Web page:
What's really important in this year's Super Bowl
Recently, we've been hearing a lot of talk about the possibility of Terrell Owens playing in the Super Bowl. This had a lot of people excited. "With Terrell Owens in the game, the Eagles actually stand a chance!" exclaims one camp. "With Terrell Owens in the game, the Patriots' secondary will prove once and for all that TO is an underrated show-off!" retorts the other. "With Terrell Owens in the game, I won't have to wear a ridiculous German get-up and thank a random part of my body for my success in the post-game interview!" says a grateful Freddie Mitchell. To all of this, I say: baloney. Not Oscar Meyer Bologna (that's high quality stuff), but baloney. These reasons, by themselves, may be good reasons to get excited for the return of TO, but they pale a ghostly and transparent white when compared to the real reason to watch TO play in the Super Bowl, and that reason is: I've used up my allotted space for this paragraph, and will have to make the shocking revelation at the beginning of the next one!
We've had at least one amusing touchdown dances this postseason. Randy Moss's mimed mooning of the Green Bay crowd, despite anything Joe Buck has to say, was both historically relevant and hilarious. Freddie Mitchell, the very next week against the Vikings, feigned pulling up a pair of pants. Oh ho HO, Freddie! How extremely clever of you! It's almost like you… well, it's almost like you thought you'd take something that made a member of the opposing team (in)famous, and parody it. Kind of like… well, kind of like TO did against the Ravens, when the latter imitated Ray Lewis.
But even the Eagles' mimicry is a cut above the pathetic post-touchdown displays of the Patriots. Last week against the Steelers, Corey Dillon celebrated a back-breaking run for a touchdown by… flinging the ball towards the back stadium wall and flexing his muscles at the Steeler fans. Later, when Deion Branch iced the cake with his touchdown off the end around that put the Pats up by 21, he galloped through the end zone waving the Steeler fans goodbye with his free hand. News flash: the Steelers hadn't been in the game for quite some time now. Waving goodbye is never a gutsy thing to do, especially after irrelevant insurance points.
We need our master back. We need the guy who always has something creative to do after knifing into the end zone for six, be it signing a ball with a sharpie, taking a cheerleader's pom-poms, or just doing sit-ups (who thought that basic exercise could be so… unsportsmanlike?).
But this is the Super Bowl, the big show on the big stage. And TO's been off his game for weeks and weeks now. I'll bet he needs help coming up with original and flashy in the (admittedly highly unlikely) event that he nabs touchdown pass. Luckily, I may or may not have spent the past 15 minutes brainstorming exactly that, that is, a list of the:
Top 5 Original Touchdown Dances Terrell Owens Should Perform at the Super Bowl
5. The birth of a Super Bowl champion. In this option, Mister Owens crams the ball up under the front of his jersey, waits a few seconds, then lets it fall into his waiting arms, whereupon he cradles it as one would a small child, perhaps smiling at it and tickling it with a single finger. Awwwwwwww.
4. Piggy-back ride! Imagine the following scenario: Donovan McNabb drops back, heaves to Owens, wide open in the end zone! Touchdoooooown! McNabb rushes to the end zone, Owens jumps on his back, and McNabb takes a lap around the field while Owens urges him on with his imaginary whip. Somewhere in there, the ref throws the penalty flag for unsportsmanlike conduct and Joe Buck has an aneurysm, but who cares! General hilarity ensues!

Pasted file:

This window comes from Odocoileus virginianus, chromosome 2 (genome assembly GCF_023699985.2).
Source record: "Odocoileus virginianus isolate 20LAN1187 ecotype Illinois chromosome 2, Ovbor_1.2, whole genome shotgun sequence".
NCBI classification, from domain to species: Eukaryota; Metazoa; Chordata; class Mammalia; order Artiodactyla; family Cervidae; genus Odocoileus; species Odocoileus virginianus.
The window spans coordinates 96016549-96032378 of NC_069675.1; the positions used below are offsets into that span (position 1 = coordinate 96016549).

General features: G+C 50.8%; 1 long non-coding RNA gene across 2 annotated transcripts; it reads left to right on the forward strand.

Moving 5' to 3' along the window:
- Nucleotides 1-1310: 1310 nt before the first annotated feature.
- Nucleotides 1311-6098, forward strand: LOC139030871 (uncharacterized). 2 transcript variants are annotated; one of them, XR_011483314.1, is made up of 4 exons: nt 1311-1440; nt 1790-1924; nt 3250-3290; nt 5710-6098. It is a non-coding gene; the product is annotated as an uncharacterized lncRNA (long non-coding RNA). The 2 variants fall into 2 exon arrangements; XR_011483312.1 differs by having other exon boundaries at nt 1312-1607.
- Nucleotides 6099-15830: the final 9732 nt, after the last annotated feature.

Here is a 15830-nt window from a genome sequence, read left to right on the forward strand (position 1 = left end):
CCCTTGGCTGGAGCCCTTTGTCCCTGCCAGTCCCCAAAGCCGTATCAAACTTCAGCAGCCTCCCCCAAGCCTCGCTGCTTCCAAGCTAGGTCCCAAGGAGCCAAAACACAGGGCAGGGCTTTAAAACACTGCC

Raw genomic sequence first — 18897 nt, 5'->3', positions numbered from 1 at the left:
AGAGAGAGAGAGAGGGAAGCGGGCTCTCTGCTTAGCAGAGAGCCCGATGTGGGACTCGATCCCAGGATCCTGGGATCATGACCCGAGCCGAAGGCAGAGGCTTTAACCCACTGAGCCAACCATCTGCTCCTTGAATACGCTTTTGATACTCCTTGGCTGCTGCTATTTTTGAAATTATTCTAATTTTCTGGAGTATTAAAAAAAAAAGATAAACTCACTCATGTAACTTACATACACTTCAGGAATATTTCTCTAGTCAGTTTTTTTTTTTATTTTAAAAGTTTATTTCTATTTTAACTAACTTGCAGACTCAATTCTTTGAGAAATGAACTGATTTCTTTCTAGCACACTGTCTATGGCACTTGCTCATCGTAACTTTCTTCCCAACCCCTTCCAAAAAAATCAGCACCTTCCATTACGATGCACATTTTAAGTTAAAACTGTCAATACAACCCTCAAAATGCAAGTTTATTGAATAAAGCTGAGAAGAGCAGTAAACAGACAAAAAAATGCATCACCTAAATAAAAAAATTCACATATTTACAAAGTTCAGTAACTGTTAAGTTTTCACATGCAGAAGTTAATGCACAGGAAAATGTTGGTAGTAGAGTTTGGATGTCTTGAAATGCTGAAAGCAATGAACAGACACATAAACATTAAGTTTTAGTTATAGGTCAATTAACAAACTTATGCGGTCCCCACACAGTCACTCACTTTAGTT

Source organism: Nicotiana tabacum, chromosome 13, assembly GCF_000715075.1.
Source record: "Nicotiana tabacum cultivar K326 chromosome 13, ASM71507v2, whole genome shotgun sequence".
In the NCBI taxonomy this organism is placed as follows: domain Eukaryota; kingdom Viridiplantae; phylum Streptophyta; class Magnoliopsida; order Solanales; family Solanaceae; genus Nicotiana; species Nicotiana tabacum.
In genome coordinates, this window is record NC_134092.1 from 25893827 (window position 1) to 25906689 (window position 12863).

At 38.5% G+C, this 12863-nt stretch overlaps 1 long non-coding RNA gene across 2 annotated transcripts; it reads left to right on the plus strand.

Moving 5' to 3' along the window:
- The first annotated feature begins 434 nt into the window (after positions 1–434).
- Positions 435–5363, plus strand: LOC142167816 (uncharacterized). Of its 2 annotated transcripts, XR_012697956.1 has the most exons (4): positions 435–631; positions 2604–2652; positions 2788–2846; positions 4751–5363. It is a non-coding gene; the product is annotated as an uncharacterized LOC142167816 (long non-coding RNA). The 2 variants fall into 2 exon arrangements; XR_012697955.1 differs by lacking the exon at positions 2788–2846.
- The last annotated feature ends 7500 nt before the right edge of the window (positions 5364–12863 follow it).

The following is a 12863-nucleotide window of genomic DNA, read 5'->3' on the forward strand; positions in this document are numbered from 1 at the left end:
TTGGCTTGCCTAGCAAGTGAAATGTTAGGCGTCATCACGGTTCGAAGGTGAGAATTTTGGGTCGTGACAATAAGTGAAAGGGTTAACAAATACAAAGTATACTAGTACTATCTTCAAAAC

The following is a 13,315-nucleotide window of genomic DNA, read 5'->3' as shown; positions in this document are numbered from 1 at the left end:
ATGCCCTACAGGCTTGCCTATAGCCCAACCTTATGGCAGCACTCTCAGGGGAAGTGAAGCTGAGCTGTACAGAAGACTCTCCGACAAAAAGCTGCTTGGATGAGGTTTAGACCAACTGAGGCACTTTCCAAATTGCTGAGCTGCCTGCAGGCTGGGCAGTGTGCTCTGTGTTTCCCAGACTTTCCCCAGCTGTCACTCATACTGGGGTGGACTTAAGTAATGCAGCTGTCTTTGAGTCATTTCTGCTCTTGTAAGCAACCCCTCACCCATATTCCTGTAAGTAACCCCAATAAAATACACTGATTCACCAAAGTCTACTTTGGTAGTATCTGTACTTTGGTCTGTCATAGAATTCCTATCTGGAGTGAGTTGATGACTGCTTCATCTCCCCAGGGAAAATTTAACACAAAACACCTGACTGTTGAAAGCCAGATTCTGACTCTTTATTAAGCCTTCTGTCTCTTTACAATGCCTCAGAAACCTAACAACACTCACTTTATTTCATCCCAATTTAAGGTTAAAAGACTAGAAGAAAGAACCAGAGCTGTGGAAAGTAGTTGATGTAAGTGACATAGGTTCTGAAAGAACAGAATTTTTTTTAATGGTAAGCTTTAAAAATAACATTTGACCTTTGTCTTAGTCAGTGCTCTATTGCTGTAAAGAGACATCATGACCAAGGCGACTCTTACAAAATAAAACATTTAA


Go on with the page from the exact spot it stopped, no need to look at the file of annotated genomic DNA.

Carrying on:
3. A new kind of dancing. Oh man, this one's got me excited just thinking about it. We've all seen the breakdancers at Blair do that spinny-thing on their heads at pep rallies, right? How easily would that translate onto the football field? The answer we're looking for here is "very easily." Football players are already even equipped for this: that helmet is shaped perfectly to achieve maximum spinning potential. I realize TO may not have ever attempted this before, but that's why there's the rest of the week at practice.
2. These last two involve an always-ignored prop: the end zone pylons! You know, those orange giant-carrot looking things at each near corner? This first idea sees TO placing the ball maybe five yards outside the end zone, grabbing both pylons, and setting up by the uprights. Then he launches into an elaborate air-traffic controller routine. Maybe one of his teammates even picks the ball up and brings it in for a "landing," into TO's waiting arms.
1. Terrell the clown. This touchdown dance, should it be pulled off, would be one of, if not the most, awesomely amazing touchdown dance in recorded history. TO grabs both pylons, keeps the ball, and proceeds to: juggle. That's right; I said juggle. He juggles those three objects as long as he can muster, then finally throws the ball up as high as it will go and catches it behind his back, without looking. After pulling this one off, he can retire on the spot: his spot in the Hall of Fame would be assured.
The moral of the story is roughly this: wait a second, you were expecting a moral? From a story about shamelessly unsportsmanlike touchdown celebration? Oh man. What is the world coming to?
Nick Falgout. Nick Falgout was bored one day and decided to change his Chips staff information. And now, for a touching song lyric: "I'm a reasonable man, get off my case Get off my case, get off my case." ~ Radiohead, "Packt Like Sardines in a Crushd … More »